By Brandon Beck
Alone, he hiked all day and into the night through the dense, wet jungles of the Colombian Amazon, each step kicking up the earthy scent of rotting leaves and mushroom spores. He walked faster whenever he felt mosquitoes bite his arms and neck, instinctively thinking that an increased pace might lessen their attack. No matter, he reminded himself, I’ll already be dead long before malaria gets its turn. “Goddammit,” he said aloud with a sigh, realizing the truth of his situation.
At sundown, he set up camp atop a tree’s exposed root system, hoping that excess moisture would drain below his sleeping bag. But his bag was still soaked through when he awoke at sunrise, just as it had been each morning for the past two weeks. He masked his despair, even from himself—there was no other choice. Each step was a step forward. All the pain from yesterday was behind him. The sores, the parasites, his throbbing joints—everything. He hiked all day and made camp again that night, still wet.
The next morning he began to see markings on trees that signaled the plants were near. He had been told that natives cut triangular shapes into the bark of rubber trees in a perimeter around the plants as some sort of magical protection. The rubber sap would bleed down, leaving a distinctive pattern on the tree. This is where the natives had discovered and protected ‘Ak-rin-ah,’ which, they say, translates literally to ‘mindflower.’
He had been told that there were no longer any natives in the area. He didn’t ask any questions—knowing they wouldn’t be answered anyway—but he knew that something horrible must have happened. ‘Eliminated by means of necessary force’—that’s probably what they would have called it. ‘Genocide’ would have been a better term, he thought.
Believing he was close, he kept hiking through sundown and into the night. He walked toward what seemed to be a faint light ahead, but it never quite seemed within reach. Around midnight, he was traversing a narrow ravine when he emerged from the brush and stepped into a clearing. That’s when he saw Ak-rin-ah for the first time.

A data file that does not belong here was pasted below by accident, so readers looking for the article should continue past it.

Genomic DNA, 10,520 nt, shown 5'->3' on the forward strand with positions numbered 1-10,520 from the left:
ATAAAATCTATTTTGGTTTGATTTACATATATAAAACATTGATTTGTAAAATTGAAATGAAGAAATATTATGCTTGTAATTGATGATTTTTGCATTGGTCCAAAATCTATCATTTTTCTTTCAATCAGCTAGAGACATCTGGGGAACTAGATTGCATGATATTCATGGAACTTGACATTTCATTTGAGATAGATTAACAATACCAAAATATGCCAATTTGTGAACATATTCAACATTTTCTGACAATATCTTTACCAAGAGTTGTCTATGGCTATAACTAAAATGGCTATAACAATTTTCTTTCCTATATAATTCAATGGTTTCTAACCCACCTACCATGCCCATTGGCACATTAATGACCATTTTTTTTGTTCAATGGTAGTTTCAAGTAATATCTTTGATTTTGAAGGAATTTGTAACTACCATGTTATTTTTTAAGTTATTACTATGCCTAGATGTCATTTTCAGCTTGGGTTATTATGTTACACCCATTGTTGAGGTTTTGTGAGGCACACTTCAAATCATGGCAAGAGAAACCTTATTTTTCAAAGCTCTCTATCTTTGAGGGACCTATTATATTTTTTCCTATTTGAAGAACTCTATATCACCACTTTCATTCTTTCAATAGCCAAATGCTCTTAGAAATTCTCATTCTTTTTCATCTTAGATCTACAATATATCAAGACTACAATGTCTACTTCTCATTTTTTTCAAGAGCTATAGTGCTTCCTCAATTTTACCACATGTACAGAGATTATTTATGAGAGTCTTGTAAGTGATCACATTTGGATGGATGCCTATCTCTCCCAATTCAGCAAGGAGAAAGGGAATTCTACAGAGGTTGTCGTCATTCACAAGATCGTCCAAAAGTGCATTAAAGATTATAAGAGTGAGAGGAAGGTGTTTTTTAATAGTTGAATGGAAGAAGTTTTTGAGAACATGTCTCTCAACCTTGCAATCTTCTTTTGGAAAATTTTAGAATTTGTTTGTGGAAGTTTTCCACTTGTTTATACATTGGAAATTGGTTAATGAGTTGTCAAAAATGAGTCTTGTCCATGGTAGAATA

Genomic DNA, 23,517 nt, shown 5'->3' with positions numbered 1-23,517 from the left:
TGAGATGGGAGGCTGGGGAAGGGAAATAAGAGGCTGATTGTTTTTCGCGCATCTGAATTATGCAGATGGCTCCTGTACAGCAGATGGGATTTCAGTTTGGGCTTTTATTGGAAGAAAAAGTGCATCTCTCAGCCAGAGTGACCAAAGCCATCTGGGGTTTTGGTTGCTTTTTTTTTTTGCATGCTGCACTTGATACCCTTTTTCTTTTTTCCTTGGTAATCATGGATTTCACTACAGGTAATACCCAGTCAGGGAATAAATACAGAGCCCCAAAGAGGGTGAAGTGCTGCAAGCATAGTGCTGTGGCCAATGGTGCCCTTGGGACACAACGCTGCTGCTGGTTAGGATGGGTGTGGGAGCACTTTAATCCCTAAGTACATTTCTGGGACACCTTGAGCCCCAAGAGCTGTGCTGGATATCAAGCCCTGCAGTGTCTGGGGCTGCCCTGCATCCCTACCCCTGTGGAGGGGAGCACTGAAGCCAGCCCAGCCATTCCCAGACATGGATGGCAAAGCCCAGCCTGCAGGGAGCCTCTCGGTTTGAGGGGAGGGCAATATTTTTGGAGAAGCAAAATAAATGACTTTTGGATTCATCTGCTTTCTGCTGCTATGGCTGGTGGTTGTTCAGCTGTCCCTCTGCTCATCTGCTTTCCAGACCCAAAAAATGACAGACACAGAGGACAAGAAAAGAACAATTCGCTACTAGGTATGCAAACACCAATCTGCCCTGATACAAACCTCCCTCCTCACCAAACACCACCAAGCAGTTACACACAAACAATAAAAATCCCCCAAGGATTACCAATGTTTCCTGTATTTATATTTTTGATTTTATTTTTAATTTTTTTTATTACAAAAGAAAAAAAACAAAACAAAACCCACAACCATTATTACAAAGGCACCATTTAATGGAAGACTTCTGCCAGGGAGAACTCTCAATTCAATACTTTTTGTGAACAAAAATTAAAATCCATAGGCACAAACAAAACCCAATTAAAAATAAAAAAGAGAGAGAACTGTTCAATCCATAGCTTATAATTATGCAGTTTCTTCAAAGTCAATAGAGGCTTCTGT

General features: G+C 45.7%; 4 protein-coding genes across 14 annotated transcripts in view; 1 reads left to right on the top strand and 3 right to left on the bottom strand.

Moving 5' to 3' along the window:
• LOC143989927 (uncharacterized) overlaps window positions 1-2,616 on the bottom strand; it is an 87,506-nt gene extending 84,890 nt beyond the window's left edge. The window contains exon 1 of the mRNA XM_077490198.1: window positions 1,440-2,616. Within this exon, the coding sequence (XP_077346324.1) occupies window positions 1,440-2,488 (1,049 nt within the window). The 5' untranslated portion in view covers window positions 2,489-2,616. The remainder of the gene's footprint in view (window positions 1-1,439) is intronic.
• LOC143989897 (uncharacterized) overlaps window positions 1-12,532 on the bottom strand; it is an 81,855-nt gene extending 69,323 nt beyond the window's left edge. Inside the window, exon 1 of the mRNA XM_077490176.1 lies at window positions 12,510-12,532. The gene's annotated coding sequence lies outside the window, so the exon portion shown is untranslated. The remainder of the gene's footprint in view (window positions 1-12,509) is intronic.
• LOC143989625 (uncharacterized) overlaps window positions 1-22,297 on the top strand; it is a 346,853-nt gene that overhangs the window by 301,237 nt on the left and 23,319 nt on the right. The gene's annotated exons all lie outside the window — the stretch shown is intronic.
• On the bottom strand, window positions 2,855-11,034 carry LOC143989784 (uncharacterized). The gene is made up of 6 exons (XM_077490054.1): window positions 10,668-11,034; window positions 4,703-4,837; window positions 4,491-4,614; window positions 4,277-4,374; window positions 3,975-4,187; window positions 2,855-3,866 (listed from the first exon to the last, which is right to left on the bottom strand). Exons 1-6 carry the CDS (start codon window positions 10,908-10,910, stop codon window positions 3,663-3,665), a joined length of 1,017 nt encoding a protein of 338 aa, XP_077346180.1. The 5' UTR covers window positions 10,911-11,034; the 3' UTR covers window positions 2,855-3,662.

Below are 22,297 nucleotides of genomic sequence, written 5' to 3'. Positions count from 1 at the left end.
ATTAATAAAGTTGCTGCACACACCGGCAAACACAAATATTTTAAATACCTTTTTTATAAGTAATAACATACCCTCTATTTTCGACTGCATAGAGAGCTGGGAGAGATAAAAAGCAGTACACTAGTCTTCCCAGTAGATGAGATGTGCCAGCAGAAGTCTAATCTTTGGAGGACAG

It was the most incredible sight he’d ever seen. Under the light of the full moon, enveloped in the wet warmth of the surrounding jungle, an entire field—perhaps ten acres carved out of the rainforest—was glowing phosphorescent blue, pulsing like a heartbeat, in synchronicity. The light reflected off the bottom of thousands of mosquitoes that danced precariously above the field, painting a strange but structured pattern across the canvas of thick air.
And it was so quiet. The sounds of jungle life dissipated, leaving utter silence. Ordinarily, the Colombian rainforests are deafeningly loud. But that night, in that place, with the mindflowers glowing, it was quiet. Unnerving in a way. Even the insects knew that they were in the presence of something magical. He walked to the edge of the field, picked a single flower, and placed it in his vest pocket.
He set his pack on the ground and withdrew a large canteen. Unscrewing the cap, he was struck with the noxious stench of diesel gasoline. Standing at one corner of the field, he poured out the gasoline, soaking a few of the plants.
When his lit match touched the gas-soaked plants, the entire field went up in unison. They were all connected somehow; one would think they all were drenched in gasoline. The blue glow of the mindflower field turned to orange, yellow, and red, burning hot and bright. Awestruck, he stared at the flames and reflected on his situation. He retrieved a small, hard case from his pack. Opening it, he took out a capsule. ‘Take capsule when mission complete’ was printed on the inside of the case. He gave a slight smile and swallowed the capsule, throwing the empty case into the burning field.
The field continued to burn. He reached into his vest pocket and withdrew the small blue flower, perhaps the last of its kind. Its blue glow was mesmerizing. He lifted it to his lips and forcefully inhaled through his mouth and nose. He felt the plant’s pollen rush through his nostrils and into his lungs. His head grew light as he felt a warmth rush through his body. It was the greatest feeling he’d ever felt; secure, like in a womb. He suddenly knew the essence of existence and the secrets of the universe. He felt the presence of God as he lay down in the wet earth, basking in the warmth of the burning field. As he closed his eyes, never to open them again, he felt the soft touch of his ancestors as they reached out to hold his hands and wipe the tears from his face.